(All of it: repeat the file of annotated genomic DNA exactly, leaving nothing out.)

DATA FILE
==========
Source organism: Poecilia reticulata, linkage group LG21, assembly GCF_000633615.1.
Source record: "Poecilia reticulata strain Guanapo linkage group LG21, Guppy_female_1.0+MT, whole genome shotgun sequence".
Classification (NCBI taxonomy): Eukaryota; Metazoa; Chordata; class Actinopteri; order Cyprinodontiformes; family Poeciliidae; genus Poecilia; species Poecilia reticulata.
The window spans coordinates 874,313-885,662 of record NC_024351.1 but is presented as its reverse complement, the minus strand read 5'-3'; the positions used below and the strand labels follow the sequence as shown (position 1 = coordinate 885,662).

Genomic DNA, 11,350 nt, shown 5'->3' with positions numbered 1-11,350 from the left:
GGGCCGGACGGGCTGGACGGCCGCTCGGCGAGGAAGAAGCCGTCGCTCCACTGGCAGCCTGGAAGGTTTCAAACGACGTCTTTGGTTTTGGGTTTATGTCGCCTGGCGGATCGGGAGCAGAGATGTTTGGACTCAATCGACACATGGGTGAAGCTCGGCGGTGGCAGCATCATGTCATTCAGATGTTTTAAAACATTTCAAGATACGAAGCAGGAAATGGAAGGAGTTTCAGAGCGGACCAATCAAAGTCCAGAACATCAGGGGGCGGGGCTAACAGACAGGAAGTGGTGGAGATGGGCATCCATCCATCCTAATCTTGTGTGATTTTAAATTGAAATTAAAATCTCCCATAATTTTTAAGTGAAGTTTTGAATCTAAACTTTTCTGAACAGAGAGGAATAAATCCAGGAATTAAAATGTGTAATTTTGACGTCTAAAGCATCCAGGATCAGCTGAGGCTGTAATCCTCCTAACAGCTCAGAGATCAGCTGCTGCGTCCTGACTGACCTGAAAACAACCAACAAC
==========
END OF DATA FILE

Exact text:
Source organism: Poecilia reticulata, linkage group LG21, assembly GCF_000633615.1.
Source record: "Poecilia reticulata strain Guanapo linkage group LG21, Guppy_female_1.0+MT, whole genome shotgun sequence".
Classification (NCBI taxonomy): Eukaryota; Metazoa; Chordata; class Actinopteri; order Cyprinodontiformes; family Poeciliidae; genus Poecilia; species Poecilia reticulata.
The window spans coordinates 874,313-885,662 of record NC_024351.1 but is presented as its reverse complement, the minus strand read 5'-3'; the positions used below and the strand labels follow the sequence as shown (position 1 = coordinate 885,662).

Genomic DNA, 11,350 nt, shown 5'->3' with positions numbered 1-11,350 from the left:
GGGCCGGACGGGCTGGACGGCCGCTCGGCGAGGAAGAAGCCGTCGCTCCACTGGCAGCCTGGAAGGTTTCAAACGACGTCTTTGGTTTTGGGTTTATGTCGCCTGGCGGATCGGGAGCAGAGATGTTTGGACTCAATCGACACATGGGTGAAGCTCGGCGGTGGCAGCATCATGTCATTCAGATGTTTTAAAACATTTCAAGATACGAAGCAGGAAATGGAAGGAGTTTCAGAGCGGACCAATCAAAGTCCAGAACATCAGGGGGCGGGGCTAACAGACAGGAAGTGGTGGAGATGGGCATCCATCCATCCTAATCTTGTGTGATTTTAAATTGAAATTAAAATCTCCCATAATTTTTAAGTGAAGTTTTGAATCTAAACTTTTCTGAACAGAGAGGAATAAATCCAGGAATTAAAATGTGTAATTTTGACGTCTAAAGCATCCAGGATCAGCTGAGGCTGTAATCCTCCTAACAGCTCAGAGATCAGCTGCTGCGTCCTGACTGACCTGAAAACAACCAACAAC